Fire Danger Rises, Malheur Firefighters Tackle Small Fires

blue_mountain_eagle | July 18, 2013 4:06 a.m. | Updated: July 18, 2013 11:06 a.m.

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Blue Mountain Eagle

JOHN DAY – As crews responded to several small wildfires, the Malheur National Forest on Thursday bumped up the fire danger rating from moderate to high.

The fires followed thunderstorm activity Tuesday night.

Crews on the Prairie City Ranger District were on the scene of two fires Thursday. Two 20-person crews were at a 6-acre fire in the Monument Rock Wilderness, where access and rugged terrain posed challenges. The second fire, about four miles southeast of the Trout Farm Campground, was estimated at about 1/4 acre.

Blue Mountain Ranger District fire crews were working three small fires near Deerhorn Campground on the Middle Fork of the John Day River, off County Road 20. The fires range in size from 1/10th of an acre to 2.5 acres. The latter is staffed and crews are working on lining it.

The smaller fires are either contained or lined.

With the increased fire risk, Forest Service officials reminded the public about rules affecting forest uses.

Campfires are allowed only in fire pits surrounded by dirt, rock, or commercial rings that are located in areas not conducive to rapid fire spread. At a minimum clear an area of flammable material within a radius of 5 feet from the edge of the pit and make sure overhead area is free of overhanging material. Use existing pits wherever possible.

In addition:

• Campfires must be attended at all times, and completely extinguished prior to leaving.

• Persons with campfires are required to have an ax, shovel, and at least 1 gallon of water or a fire extinguisher in their possession, except when located in designated recreation sites. A list of designated recreation sites can be found at www.fs.usda.gov/malheur or by visiting any Malheur National Forest office.

• Portable cooking stoves using liquefied or bottled gas are allowed; wood burning stoves equipped with a chimney that is at least five (5) feet in length with a spark-arresting screen are also allowed.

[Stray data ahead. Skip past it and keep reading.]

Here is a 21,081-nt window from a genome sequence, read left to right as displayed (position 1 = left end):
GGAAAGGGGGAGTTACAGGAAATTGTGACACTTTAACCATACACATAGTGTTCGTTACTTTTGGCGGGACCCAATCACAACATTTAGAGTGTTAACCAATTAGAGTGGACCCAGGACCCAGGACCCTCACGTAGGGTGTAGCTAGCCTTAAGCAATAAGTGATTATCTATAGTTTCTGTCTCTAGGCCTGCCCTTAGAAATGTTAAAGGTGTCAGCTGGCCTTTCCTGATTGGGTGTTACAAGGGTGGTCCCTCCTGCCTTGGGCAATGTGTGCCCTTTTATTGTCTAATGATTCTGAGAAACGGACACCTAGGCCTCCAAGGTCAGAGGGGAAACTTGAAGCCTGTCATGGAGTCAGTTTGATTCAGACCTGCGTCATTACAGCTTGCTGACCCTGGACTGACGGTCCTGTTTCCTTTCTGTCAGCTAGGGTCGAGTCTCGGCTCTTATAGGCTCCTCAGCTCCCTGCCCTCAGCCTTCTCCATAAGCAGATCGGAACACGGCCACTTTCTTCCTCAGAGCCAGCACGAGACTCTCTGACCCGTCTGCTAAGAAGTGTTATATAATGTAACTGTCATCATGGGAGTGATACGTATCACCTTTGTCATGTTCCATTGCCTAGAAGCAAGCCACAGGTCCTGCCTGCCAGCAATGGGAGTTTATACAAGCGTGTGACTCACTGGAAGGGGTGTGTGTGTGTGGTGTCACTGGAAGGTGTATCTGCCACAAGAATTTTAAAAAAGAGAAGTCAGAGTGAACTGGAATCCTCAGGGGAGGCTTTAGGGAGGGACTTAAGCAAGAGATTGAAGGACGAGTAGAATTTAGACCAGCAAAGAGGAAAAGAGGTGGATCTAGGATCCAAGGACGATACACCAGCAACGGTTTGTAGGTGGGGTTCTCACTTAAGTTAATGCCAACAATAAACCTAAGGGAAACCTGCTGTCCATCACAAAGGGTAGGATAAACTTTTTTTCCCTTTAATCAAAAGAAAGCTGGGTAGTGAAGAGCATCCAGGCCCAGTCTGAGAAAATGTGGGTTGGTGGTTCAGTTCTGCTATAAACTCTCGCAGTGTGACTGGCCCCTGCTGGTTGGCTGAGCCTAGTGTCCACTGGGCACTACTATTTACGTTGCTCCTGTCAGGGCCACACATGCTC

• Use of charcoal briquettes is permitted within the clearing requirements outlined above.

Smoking is allowed only in enclosed vehicles or buildings, designated recreation sites, or while stopped in an area at least 3 feet in diameter that is barren or cleared of all flammable material.

The public is cautioned to make sure that if they build a campfire while visiting the Forest, to please make sure their fire is dead out before leaving. Unattended campfires are likely to escape a fire ring or fire pit and sparks are likely to start fires in dry grass and needles.

The forest continues on Industrial Fire Precaution Level II, which went into effect July 15.

Also known as partial hootowl, this means:

Personal Use Firewood cutting is permitted with a valid permit, but only from 8 p.m. until 1 p.m.

Chainsaws may be operated only between 8 p.m. and 1 p.m. A one-hour fire watch is required after saw operations cease. Saw operators are required to have an ax, shovel and fire extinguisher (minimum of an ABC 8 oz.) in their possession.

For Industrial Woodcutting activities:

IFPL Level II means that the use of any power saws (except at loading sites), cable yarding, blasting and welding or cutting of metal may occur only between 8 p.m. and 1 p.m.

Read more on bluemountaineagle.com.

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